Knowledge sharing is a key corporate responsibility for Cyprotex, and helps us to share our expertise with our customers and the wider scientific community to drive future research in the industry. This is achieved through our comprehensive website, our popular educational guides, our posters and publications and our scientific workshops.
Our latest ADME-Tox workshop was held on 16th May 2019 at the Babraham Research Campus in Cambridge, UK. We were fortunate to have a great line-up of key opinions leaders speaking from the pharmaceutical and chemical industry as well as academia. Topics covered the latest research in the ADME-Tox field with quantitative IVIVE, new in vitro tools for toxicology testing and the challenges of working with ‘Beyond Rule of Five’ (bRo5) chemistry appearing as key themes.
Dave Hallifax, Research Fellow, from the Centre for Applied Pharmacokinetic Research (CAPKR) at the University of Manchester provided a review of the factors affecting IVIVE for clearance prediction, including the impact of the unstirred water layer, cell permeability and co-factor depletion.
Rob Elsby, Principal Scientist at Cyprotex, and Beth Williamson, Associate Principal Scientist at AstraZenca both focussed on quantitative prediction of drug-drug-interactions (DDI). Rob introduced a framework for decision-making utilising in vitro data and mechanistic static equations for evaluating DDI risk with common statin co-medications. In Beth’s presentation, case studies from AstraZeneca were used to demonstrate the value of combining PBPK modelling and simulation approaches to address regulatory questions.
In the Pharma Industry, the chemical landscape is changing with an increasing number of larger molecules which don’t comply with the traditional rules for small molecules such as the Lipinski Rule of Five. Carina Cantrill, Lab Head in the Cellular Transport Group at Roche, presented on some of the challenges involved in assessing permeability for the purpose or predicting oral exposure for molecules which fall in the bRo5 space.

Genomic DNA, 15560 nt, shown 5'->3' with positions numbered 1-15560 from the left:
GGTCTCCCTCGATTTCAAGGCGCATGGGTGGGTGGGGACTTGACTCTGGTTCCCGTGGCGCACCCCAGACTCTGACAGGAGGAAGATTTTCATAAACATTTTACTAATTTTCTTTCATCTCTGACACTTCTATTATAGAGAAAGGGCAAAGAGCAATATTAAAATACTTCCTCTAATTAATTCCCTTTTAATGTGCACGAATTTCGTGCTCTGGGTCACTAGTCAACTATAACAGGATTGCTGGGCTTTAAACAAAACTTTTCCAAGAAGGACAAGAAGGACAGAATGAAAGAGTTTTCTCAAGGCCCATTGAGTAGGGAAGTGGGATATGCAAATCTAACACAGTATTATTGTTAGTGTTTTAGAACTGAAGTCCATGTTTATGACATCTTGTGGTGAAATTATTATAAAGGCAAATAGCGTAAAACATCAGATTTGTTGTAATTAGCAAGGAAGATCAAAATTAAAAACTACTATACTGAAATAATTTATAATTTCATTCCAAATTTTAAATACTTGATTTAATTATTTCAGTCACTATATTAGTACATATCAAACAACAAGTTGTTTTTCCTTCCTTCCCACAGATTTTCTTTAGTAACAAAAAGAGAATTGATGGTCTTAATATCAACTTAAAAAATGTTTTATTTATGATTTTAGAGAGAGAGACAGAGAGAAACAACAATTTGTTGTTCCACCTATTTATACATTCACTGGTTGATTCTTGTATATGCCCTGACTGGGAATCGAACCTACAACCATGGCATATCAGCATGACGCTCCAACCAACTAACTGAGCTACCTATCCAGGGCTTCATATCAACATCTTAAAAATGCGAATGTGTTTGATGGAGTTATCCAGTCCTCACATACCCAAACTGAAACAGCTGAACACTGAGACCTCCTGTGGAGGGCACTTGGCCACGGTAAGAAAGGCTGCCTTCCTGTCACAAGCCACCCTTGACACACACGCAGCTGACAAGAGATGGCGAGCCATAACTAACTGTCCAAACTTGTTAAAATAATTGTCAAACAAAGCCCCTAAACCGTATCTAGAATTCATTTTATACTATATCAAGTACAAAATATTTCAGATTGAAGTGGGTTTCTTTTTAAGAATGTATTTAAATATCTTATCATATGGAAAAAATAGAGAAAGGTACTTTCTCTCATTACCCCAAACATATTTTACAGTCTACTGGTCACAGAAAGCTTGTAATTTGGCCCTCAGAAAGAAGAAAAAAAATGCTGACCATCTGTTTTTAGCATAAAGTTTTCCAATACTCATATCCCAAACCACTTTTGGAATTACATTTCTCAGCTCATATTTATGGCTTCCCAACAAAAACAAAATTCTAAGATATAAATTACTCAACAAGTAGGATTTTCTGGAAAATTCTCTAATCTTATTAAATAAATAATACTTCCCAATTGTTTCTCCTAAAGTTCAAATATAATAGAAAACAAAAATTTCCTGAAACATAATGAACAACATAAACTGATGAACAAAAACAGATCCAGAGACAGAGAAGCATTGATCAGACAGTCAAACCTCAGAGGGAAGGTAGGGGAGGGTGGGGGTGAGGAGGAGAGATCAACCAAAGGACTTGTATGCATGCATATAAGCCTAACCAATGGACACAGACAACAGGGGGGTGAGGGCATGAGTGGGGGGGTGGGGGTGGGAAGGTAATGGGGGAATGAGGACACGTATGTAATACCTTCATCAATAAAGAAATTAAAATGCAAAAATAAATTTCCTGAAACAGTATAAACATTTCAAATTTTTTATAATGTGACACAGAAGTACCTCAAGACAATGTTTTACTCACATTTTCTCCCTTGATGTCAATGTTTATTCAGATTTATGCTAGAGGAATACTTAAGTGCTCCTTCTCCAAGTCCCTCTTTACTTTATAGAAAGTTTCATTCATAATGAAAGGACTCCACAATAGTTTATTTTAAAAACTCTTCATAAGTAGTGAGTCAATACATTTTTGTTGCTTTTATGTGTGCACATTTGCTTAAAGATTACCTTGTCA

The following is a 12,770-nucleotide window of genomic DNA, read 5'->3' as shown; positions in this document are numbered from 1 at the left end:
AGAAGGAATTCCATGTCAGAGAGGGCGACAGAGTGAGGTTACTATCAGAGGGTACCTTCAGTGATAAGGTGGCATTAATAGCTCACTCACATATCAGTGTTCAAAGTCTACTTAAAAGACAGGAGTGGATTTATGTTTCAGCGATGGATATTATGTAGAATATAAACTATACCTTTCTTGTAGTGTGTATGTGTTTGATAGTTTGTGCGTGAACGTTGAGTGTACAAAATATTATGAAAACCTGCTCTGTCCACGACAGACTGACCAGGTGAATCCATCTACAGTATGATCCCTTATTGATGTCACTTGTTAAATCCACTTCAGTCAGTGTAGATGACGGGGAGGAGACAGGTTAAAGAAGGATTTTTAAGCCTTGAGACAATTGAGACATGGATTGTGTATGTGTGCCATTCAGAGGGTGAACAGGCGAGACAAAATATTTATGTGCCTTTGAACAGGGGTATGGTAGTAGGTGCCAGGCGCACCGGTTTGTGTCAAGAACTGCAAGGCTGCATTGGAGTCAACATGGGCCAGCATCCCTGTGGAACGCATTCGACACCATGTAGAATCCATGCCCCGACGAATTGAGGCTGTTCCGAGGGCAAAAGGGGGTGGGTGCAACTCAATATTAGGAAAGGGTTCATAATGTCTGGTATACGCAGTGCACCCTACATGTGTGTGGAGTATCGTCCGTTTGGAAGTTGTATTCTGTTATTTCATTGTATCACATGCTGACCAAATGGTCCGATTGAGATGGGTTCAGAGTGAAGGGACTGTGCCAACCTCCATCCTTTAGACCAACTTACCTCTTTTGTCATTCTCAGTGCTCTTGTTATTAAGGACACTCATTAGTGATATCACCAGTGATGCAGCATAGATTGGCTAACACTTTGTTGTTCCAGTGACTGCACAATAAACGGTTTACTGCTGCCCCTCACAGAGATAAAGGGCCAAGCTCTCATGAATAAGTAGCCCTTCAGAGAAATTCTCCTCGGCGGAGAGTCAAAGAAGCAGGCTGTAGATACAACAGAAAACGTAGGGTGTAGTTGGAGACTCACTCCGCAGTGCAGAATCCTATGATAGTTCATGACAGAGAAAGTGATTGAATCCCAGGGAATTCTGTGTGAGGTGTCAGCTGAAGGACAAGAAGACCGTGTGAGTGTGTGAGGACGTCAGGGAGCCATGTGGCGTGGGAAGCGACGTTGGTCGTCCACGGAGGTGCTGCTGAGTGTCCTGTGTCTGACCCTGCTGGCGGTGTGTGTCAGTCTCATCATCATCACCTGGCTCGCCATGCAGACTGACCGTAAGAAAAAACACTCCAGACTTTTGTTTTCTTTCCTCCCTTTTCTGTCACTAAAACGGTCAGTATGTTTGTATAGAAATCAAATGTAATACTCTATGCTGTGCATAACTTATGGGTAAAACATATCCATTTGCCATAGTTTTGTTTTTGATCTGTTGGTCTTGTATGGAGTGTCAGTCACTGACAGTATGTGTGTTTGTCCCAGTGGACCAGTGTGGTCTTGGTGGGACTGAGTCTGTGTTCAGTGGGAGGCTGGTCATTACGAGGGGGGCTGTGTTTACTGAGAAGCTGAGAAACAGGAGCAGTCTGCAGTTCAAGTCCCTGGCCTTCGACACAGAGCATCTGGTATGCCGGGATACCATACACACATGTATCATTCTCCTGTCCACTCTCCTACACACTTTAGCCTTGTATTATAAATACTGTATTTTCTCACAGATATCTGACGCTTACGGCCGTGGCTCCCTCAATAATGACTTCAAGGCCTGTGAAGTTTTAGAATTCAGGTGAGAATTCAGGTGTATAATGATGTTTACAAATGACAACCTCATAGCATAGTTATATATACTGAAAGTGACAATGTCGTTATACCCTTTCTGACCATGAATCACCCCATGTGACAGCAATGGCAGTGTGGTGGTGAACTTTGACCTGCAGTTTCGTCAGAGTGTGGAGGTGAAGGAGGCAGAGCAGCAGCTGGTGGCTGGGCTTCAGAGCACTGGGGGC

Melanie Sakatis, who is Chair of the GSK Non-Clinical Hepatic Safety Panel, discussed the evolving hepatotoxicity strategy at GSK using multi-parametric mechanistic approaches to reduce attrition due to safety and specifically hepatotoxicity. Mitochondrial dysfunction is a common mechanism of drug toxicity and Paul Walker, Head of Toxicology at Cyprotex, compared the different approaches for measuring mitochondrial toxicity including the Glu/Gal assay, mitochondrial membrane potential assessment (using HCS) and the Seahorse mitochondrial stress test. His presentation also covered a novel approach using permeabilised cells and the Seahorse platform to provide more definitive mechanistic information on individual complexes of the electron transport chain.
Understanding exposure is critical to assessing safety across various industries and it was interesting to hear from Sarah Hatherell, a Scientist from Unilever, about how they utilise an exposure driven non-animal safety risk assessment approach for testing ingredients for consumer products. Their approach uses a tiered strategy based on hazard identification (published databases and in silico alerts), pathway identification (mechanistic in vitro outputs) and pathway characterisation (cell-based models).
The presentations and the posters sessions at the Workshop generated considerable interest and discussion. Cyprotex would like to thanks the speakers and delegates who participated in the Cambridge event and we look forward to seeing you at future events!